The day after Christmas kicks off a marathon week of holiday returns.
But, be warned: Not all returns these days are simple, as some retailers tighten their once-generous policies.
Alice Yu recently needed to return a $30 pair of leggings, but couldn't believe what the cashier wanted.
"I had to provide my name, address, phone number and all the personal information just to get my money back," she said.
For several years, many stores have asked for your driver's license to make a return, in an attempt to cut down on fraud.
But now, some retailers are tightening their policies even more due to the rise of online shopping.
Shipping costs, fraud lead to crackdown
Smart shopping expert Trae Bodge says on top of monitoring returns more closely, fewer stores are offering free returns and more are charging shipping or restocking fees.
"Retailers are really trying to figure out how they can allow consumers to return but also not have to shoulder all the expense," she said.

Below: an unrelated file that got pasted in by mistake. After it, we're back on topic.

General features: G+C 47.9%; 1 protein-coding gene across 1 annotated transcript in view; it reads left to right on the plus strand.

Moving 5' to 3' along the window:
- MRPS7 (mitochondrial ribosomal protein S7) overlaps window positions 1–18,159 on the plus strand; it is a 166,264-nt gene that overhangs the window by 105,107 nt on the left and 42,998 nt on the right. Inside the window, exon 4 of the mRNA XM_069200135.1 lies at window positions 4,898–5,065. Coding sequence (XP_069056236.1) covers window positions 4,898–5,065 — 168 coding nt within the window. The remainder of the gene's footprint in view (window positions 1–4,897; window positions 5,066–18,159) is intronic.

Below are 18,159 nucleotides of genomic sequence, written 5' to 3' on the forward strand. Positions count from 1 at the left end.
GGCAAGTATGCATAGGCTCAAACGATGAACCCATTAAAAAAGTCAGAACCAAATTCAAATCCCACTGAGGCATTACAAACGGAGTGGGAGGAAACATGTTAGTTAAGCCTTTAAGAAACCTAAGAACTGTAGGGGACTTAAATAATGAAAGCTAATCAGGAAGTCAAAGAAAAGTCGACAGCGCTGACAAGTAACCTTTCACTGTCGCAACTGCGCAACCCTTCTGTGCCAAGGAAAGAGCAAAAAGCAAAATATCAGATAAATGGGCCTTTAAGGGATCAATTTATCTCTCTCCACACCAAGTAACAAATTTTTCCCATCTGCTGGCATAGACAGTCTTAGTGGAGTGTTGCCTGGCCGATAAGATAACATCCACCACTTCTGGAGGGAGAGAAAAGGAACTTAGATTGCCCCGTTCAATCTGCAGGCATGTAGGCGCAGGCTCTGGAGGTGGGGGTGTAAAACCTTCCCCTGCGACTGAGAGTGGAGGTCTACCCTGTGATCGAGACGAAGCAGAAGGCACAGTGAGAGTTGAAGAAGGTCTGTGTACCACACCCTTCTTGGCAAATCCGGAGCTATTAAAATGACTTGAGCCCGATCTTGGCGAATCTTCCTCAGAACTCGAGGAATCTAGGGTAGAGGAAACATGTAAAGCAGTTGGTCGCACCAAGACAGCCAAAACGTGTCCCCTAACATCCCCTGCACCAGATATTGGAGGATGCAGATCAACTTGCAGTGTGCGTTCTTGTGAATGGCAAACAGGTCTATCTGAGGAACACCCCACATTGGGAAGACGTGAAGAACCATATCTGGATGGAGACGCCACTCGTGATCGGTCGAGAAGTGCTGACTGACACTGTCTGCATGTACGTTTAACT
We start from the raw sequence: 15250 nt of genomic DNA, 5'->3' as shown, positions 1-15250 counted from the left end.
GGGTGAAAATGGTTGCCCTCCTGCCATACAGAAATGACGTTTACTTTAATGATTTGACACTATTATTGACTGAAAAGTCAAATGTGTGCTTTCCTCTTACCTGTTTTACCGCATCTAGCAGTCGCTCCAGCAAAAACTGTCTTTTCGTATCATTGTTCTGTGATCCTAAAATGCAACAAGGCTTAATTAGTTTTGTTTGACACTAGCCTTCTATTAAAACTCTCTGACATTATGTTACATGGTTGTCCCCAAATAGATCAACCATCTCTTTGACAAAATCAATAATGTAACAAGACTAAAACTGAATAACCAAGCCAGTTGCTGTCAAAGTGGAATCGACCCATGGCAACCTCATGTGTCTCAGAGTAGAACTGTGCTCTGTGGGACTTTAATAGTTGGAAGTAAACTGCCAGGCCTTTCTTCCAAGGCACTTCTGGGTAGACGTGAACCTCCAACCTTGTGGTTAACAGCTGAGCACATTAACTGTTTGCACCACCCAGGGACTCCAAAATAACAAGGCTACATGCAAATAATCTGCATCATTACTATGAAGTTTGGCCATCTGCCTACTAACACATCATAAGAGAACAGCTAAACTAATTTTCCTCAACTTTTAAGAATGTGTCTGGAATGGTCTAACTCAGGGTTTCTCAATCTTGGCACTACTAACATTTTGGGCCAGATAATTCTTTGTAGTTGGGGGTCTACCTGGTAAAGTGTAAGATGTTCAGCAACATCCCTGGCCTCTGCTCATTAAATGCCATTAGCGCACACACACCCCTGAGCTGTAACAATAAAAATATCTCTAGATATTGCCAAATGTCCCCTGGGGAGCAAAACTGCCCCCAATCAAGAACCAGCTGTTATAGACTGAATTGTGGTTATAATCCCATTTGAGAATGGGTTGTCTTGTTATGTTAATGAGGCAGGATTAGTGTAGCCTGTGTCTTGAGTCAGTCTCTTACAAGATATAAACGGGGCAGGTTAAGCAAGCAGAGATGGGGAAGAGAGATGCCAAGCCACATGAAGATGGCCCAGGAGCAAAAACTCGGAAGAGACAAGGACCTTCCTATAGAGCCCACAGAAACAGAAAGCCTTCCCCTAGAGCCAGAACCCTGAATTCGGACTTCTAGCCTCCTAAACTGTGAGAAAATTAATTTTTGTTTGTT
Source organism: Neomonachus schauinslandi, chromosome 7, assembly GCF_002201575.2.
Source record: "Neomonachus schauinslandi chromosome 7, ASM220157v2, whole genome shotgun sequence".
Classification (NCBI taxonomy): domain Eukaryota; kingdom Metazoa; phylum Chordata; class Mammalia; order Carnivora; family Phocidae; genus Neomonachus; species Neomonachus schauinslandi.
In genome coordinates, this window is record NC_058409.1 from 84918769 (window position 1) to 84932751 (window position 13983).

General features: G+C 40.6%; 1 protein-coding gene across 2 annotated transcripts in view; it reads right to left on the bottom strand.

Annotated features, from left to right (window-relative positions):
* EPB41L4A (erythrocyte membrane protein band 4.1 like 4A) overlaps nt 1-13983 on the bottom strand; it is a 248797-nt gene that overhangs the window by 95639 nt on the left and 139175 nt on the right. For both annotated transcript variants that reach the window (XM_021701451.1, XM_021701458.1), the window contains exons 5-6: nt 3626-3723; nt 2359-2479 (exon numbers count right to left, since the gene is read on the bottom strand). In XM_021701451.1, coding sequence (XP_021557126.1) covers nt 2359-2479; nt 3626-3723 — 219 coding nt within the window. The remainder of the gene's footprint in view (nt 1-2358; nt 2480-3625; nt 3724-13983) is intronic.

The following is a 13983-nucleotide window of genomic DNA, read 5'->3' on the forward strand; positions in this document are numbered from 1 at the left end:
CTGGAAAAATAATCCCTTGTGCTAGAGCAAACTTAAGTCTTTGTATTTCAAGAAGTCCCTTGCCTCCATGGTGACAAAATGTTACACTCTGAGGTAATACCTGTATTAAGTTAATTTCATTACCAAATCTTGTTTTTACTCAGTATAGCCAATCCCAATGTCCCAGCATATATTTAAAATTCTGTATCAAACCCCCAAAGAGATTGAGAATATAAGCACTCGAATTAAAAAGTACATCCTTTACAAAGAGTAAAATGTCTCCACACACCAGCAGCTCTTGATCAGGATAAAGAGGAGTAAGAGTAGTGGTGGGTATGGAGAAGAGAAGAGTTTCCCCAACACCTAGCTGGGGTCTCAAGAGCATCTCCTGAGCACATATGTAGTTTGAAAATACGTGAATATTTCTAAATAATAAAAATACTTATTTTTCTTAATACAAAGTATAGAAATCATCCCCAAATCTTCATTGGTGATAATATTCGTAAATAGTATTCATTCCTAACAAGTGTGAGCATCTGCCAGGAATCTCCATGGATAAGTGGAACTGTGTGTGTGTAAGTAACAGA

A recent survey by the company Happy Returns found consumers actually prefer in-person, box-free returns, according to co-founder David Sobie.
"No one wants to have to print a label and find a box," he said.
Most importantly, he said, "shoppers don't want to have to wait, and constantly check their credit card statement for two to three weeks to make sure a refund has actually happened."
To make sure returns are stress-free, Sobie says:
- Check a company's return deadline.
- Look up what information you'll have to provide before checkout.
- Buy from retailers that let you return in-person or through a third-party service like Happy Returns.
Sobie says more and more, shoppers are considering return policies before they buy.
"They're looking at that return policy and thinking 'how much of a hassle is this gonna be if this item doesn't work out,'" he said.
Yu still isn't happy sharing so much info.
"You don't know where that information goes," she said.
Yu suggests you check return policies before you buy, not afterward, so you don't waste your money.
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